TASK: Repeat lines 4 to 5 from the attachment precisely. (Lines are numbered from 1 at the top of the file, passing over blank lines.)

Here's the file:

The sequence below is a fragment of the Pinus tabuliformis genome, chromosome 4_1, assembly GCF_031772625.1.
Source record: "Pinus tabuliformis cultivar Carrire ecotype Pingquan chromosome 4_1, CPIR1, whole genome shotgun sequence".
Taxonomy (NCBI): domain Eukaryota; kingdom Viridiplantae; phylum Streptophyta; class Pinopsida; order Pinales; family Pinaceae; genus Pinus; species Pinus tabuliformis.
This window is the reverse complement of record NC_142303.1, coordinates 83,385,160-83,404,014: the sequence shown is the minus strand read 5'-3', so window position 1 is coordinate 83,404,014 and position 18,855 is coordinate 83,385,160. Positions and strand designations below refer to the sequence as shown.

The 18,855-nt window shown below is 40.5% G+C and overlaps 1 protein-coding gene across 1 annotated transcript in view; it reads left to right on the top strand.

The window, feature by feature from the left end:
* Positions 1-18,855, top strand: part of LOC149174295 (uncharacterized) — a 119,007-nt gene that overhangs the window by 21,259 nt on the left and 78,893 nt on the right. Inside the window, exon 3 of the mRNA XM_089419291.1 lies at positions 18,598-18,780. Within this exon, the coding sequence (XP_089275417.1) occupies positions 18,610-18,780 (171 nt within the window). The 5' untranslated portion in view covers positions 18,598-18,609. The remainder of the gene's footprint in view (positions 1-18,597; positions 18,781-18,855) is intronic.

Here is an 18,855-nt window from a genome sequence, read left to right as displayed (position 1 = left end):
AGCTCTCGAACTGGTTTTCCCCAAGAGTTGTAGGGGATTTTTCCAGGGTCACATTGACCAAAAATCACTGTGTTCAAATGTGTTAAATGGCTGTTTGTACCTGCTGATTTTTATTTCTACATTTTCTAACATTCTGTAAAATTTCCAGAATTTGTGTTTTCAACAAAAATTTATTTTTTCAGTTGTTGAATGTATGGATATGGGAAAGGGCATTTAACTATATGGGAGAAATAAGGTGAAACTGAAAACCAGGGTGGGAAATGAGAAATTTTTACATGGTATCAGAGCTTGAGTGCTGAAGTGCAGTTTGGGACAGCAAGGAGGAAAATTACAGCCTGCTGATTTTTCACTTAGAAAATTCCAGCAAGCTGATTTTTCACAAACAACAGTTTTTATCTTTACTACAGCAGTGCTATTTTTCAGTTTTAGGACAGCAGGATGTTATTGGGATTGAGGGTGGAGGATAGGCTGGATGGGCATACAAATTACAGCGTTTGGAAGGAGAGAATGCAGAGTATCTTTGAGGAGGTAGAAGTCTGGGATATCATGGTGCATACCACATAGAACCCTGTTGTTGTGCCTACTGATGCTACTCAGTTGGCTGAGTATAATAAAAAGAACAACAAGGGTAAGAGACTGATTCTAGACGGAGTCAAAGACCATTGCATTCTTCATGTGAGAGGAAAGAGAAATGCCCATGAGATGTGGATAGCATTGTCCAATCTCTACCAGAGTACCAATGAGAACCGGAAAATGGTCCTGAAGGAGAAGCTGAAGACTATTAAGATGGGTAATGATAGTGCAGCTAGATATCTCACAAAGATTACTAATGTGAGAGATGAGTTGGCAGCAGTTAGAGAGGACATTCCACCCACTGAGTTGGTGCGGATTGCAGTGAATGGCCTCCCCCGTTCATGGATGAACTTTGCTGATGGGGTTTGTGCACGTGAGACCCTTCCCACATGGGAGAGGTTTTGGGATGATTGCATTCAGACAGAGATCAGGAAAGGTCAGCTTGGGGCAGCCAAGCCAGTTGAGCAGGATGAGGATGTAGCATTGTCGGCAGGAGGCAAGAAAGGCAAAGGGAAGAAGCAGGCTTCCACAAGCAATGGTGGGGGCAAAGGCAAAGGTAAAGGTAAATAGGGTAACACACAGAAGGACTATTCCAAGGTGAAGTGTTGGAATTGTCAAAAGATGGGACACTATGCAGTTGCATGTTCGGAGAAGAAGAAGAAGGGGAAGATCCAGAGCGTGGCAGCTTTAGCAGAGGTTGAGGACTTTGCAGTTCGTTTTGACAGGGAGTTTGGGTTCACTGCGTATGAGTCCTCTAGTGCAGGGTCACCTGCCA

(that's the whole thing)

This window is the reverse complement of record NC_142303.1, coordinates 83,385,160-83,404,014: the sequence shown is the minus strand read 5'-3', so window position 1 is coordinate 83,404,014 and position 18,855 is coordinate 83,385,160. Positions and strand designations below refer to the sequence as shown.

The 18,855-nt window shown below is 40.5% G+C and overlaps 1 protein-coding gene across 1 annotated transcript in view; it reads left to right on the top strand.